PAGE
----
The industry shook after HUD announced it was dropping all Standards and adding rules that discouraged the origination of fixed rate HECMs. Several smaller lenders questioned why they should hold out any longer. Financial Assessment was difficult to swallow. Yet it only seemed things got worse when ML 2017-12 (commonly known as the 10/2 changes) was posted in late August 2017.

    All the while Reverse Market Insight showed an overall downward trend from approved mortgagee wholesale operations as a percentage of endorsements. Back in fiscal years 2011 and 2012, several of us thought that the trend might even reverse with the departure of the Big Three lenders along with the virtual end of Financial Freedom as a leading lender.

    Despite all of the rants, raves, and contrary predictions, the trend moves on all but unabated. With some predicting still further PLF reductions for fiscal 2018, will the current consolidation/merger/abandonment trend turn around?

  • Glad Mario made the decision to stay in the business even while letting go of his own shop– and now he can focus on the client not the 12,000,000 rules that a company has to follow. Congrats!

  • I can understand both angles philosophically. I have owned three mortgage companies, one very large one and two smaller ones. I have also been in the large corporate structure in the reverse mortgage space.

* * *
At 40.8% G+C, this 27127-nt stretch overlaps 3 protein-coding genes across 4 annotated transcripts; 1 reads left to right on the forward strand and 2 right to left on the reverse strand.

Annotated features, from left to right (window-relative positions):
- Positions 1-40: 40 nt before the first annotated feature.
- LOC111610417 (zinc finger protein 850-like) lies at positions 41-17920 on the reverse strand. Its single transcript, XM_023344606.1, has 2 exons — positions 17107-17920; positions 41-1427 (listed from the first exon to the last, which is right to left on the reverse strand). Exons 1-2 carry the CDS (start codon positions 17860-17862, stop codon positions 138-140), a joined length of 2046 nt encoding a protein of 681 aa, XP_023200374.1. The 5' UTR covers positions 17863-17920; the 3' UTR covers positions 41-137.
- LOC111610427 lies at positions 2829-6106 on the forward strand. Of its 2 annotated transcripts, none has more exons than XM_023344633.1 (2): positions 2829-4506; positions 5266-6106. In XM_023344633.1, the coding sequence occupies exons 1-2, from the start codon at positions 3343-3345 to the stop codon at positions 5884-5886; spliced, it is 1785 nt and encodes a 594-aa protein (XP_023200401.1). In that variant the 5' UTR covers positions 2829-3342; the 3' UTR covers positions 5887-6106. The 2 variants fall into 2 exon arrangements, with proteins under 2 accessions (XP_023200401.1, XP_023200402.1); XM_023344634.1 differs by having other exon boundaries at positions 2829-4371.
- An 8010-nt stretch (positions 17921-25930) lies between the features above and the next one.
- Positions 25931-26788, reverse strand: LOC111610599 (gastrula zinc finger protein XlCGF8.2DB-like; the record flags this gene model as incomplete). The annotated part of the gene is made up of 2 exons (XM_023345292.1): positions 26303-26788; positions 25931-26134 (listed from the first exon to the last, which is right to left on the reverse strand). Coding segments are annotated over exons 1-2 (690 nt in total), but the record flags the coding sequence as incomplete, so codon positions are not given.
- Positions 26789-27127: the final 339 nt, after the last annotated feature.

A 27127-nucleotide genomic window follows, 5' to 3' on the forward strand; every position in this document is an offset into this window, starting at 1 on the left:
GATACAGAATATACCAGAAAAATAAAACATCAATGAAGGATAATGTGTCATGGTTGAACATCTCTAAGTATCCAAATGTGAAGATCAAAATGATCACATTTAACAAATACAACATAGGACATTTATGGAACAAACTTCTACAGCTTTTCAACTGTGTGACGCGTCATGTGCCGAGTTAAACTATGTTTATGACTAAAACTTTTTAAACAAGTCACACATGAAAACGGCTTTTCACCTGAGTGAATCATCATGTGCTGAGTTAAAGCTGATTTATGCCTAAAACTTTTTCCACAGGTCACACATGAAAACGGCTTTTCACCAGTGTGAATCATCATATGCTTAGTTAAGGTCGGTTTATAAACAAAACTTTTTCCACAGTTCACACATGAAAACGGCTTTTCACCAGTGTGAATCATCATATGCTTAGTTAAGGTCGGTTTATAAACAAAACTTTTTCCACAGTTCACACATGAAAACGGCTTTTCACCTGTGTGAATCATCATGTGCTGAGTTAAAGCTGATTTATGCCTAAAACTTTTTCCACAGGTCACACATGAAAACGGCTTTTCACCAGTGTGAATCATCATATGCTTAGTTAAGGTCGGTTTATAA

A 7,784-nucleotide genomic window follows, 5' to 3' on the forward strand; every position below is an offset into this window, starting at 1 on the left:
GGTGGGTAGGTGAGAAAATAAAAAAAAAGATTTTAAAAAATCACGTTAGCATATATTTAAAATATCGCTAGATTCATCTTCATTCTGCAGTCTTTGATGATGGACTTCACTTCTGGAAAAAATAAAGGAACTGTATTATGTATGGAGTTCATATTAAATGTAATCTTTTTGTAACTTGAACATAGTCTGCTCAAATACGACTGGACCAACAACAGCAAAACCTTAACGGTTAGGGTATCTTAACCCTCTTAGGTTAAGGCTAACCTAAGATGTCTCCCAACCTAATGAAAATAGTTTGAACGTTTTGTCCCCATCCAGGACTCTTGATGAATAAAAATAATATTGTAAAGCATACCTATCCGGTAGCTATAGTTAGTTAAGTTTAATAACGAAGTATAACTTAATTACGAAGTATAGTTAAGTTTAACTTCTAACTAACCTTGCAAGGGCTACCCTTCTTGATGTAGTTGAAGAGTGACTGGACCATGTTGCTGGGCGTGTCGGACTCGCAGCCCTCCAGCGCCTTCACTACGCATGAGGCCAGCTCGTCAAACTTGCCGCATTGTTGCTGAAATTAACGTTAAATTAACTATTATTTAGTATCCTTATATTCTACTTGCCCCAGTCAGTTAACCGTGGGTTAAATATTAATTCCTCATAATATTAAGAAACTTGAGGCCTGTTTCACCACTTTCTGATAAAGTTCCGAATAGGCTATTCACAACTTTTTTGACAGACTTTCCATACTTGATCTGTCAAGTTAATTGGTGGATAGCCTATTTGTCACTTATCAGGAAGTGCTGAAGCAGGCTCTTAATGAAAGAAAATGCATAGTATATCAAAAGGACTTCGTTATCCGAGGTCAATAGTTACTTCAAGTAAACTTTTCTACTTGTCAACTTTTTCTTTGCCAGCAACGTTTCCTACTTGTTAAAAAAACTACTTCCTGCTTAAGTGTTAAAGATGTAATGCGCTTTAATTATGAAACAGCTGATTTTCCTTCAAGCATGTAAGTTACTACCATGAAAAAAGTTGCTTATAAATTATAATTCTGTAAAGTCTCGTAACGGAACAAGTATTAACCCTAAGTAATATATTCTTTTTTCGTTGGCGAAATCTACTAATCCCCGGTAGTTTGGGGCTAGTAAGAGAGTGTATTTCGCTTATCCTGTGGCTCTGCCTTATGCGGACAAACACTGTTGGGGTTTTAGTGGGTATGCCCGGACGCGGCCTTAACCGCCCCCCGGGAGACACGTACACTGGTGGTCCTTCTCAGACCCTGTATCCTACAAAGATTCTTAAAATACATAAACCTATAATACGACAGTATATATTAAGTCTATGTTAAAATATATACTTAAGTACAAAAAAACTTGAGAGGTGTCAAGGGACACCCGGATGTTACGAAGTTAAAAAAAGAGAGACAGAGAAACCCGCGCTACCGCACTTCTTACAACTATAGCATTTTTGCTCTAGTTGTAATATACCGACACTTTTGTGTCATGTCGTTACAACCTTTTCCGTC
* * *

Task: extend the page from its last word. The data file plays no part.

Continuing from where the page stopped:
I admire both. I admire Mario for the decision he made and yet at the same time I admire Beth Patterson for hanging in there.

    What I feel is most imortant is that we all try and hang in there, regardless of the path we take. Sure, in order to stay alive, we have to adapt, change and explore a whole new realm of opportunities.

    We will come back strong one of these days if we do what I mentioned above, we have a great product and we do so much good for our seniors! How can we lose!!!

    John A. Smaldone
    http://www.hanover-financial.com

    • As always John talks out of both sides of his mouth. Above all, unless the reasons for the market decline are addressed we will not come back stronger than ever.

      Reverse mortgages were so good for seniors who needed them, today those seniors who need them can no longer get one. It is now a great product for seniors who don’t really need them.

      As always, this will not be allowed on the comments.

      • There is a whole segment of the mass affluent that our industry is under-targeting. You are exactly right that it is a great product for seniors who don’t really need them … now. The reverse mortgage is one of the best ways to plan and buffer against longevity risk, sequence of returns risk, and market risk.

        Our industry has historically over-targeted seniors on the verge of financial collapse. Take a step back and reflect upon that statement: our industry pinned their hopes on clients who were a high risk for mortgage foreclosure

        Our industry needs to do a better job at making the connection to the mass affluent. Our industry needs to do a better job at communicating our tool as one of the safestways to buffer risk within proper financial planning. Our industry needs to move beyond the clients of the past, and recognize that there’s an even larger pie that we’re not scratching yet.